Where do you write? Do you have an office?
My ‘office’ is a corner of my bedroom, and it is full of distractions. This is one reason I write new fiction when the kids are at school. But that doesn’t stop others from invading…
You write picture books, too. Is it hard to write in both genres? Do you prefer one over the other?
Some parts are the same, but it is a different ‘zone,’ and for me it requires some shifting in the way I work. I love the shortest and the longest and the everything-in-between stories.
What words of encouragement would you like to pass on to unpublished writers?
I would say that if you are writing, you’re already a writer. If, like me, you don’t want to go the self-publishing route- then remember that being published is out of your hands. The joy must come from the writing first.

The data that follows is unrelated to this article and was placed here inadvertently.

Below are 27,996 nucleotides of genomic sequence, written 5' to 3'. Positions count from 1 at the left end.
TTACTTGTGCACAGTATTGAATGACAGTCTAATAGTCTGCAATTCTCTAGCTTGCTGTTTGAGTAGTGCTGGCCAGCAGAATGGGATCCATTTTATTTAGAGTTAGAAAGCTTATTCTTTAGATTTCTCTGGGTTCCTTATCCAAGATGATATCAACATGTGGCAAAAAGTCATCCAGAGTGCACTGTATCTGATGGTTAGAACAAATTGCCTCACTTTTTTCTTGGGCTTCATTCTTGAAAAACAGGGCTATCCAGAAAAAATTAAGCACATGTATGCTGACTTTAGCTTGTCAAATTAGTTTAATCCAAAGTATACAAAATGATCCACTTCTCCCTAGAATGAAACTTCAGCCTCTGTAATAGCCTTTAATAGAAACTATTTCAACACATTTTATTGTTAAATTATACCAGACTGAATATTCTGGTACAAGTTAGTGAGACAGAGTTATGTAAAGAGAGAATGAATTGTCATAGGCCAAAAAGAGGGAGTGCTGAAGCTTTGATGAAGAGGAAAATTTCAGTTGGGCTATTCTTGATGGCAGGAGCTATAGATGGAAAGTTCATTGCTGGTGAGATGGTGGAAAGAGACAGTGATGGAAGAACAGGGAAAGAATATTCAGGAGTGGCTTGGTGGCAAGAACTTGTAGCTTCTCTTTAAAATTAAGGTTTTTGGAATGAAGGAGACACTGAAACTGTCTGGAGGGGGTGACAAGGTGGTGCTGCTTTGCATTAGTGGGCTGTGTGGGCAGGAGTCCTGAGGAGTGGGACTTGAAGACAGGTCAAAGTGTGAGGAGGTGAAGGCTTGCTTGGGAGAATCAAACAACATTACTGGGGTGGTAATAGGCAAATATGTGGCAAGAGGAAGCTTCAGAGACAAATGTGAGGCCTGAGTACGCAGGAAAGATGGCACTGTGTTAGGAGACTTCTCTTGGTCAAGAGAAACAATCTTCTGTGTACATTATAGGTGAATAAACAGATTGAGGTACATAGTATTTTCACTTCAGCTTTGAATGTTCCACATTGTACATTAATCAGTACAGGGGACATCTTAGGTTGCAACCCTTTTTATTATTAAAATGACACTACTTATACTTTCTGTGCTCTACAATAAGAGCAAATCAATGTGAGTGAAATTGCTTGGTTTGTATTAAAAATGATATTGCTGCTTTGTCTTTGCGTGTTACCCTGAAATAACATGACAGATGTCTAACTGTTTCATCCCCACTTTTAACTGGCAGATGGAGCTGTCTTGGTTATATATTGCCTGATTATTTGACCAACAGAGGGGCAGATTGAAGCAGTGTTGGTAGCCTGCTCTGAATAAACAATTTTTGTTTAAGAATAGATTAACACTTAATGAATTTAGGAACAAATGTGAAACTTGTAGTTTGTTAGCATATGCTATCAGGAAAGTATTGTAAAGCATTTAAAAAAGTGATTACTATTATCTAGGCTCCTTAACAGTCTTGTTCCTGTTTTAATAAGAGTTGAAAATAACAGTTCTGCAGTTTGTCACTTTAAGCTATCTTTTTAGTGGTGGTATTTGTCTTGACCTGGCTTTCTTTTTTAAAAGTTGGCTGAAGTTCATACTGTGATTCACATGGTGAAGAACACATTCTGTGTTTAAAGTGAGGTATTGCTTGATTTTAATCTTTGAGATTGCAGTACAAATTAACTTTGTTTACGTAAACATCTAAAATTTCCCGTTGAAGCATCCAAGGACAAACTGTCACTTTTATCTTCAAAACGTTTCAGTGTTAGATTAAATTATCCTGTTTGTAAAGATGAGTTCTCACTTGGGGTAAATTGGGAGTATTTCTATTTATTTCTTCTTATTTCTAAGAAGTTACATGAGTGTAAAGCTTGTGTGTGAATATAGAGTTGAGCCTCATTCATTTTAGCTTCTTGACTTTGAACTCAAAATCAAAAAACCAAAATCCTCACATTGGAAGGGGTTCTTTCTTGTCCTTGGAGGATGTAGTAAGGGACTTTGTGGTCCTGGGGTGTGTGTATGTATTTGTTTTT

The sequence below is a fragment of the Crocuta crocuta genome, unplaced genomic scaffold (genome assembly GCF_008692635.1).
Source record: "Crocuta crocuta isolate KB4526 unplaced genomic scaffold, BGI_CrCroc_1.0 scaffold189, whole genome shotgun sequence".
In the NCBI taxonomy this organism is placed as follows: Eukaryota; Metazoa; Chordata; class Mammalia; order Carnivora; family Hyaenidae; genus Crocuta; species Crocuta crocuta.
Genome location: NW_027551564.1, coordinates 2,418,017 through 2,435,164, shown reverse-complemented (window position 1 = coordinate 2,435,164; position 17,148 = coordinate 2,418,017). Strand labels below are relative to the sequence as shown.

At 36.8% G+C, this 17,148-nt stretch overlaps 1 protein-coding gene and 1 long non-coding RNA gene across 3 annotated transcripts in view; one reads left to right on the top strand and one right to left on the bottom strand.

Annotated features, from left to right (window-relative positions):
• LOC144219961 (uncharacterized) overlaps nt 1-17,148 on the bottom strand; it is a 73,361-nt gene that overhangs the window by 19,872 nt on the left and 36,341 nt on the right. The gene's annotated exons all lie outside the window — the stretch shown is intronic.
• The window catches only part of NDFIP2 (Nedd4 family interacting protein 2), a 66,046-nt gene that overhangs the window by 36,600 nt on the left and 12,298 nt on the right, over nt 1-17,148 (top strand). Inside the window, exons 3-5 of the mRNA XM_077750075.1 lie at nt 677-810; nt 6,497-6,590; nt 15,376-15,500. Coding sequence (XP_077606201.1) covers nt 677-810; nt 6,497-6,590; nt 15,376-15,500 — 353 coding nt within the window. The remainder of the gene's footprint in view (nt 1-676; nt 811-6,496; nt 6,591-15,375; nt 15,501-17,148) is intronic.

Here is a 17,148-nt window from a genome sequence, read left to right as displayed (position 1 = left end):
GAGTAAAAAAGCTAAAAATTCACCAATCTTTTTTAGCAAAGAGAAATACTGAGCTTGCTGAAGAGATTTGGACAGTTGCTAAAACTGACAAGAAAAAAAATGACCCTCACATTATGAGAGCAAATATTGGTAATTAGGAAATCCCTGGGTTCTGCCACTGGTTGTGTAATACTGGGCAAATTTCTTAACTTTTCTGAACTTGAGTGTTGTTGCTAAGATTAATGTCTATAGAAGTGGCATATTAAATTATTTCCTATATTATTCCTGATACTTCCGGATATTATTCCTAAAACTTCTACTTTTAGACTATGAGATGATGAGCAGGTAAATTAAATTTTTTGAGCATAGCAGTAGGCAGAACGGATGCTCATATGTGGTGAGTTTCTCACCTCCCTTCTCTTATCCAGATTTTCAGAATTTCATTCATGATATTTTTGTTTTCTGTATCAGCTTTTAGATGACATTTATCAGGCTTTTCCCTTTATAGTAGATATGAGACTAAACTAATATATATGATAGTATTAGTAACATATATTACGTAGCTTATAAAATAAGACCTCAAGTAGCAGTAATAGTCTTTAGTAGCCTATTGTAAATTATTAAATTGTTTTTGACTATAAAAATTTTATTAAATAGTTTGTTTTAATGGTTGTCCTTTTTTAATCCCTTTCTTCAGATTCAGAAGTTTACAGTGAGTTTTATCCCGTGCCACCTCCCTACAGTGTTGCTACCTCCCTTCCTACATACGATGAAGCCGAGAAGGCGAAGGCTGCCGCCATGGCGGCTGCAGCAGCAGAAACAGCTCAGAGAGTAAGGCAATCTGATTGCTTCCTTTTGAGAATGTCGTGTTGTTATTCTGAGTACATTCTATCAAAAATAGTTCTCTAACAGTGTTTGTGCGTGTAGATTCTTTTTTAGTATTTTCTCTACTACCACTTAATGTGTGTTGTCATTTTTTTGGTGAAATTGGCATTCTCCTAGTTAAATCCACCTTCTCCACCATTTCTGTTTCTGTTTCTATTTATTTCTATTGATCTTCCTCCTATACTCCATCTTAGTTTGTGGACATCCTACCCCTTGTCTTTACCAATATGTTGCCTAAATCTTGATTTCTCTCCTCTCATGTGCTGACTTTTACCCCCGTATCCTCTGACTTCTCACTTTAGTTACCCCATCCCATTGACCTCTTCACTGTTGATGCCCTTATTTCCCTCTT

When I was in 6th grade, we gave our friends fun questions to answer, usually asking about their favorite things. So here are 6 fun favorites questions for you:
I no longer have one favorite of anything. Growing older has meant that my answer has to be ‘it depends’ to all these questions. But I like to play games. So I’ll answer this as my 6th grade self. She still had answers to these, and come to think of it, to almost any question!
Favorite place in the world? Jerusalem
Favorite food? Strawberries
Favorite hobby besides reading & writing? In sixth grade it would have been cooking. Now it’s not a hobby anymore- it’s part of my Mom/Wife job.
Favorite children’s book? The Little Prince. For children ages 7-107!
Favorite children’s author? Even my sixth grade self can’t answer that one.
You can find Mirka at these places:
Thanks so much, Mirka, for this fun interview!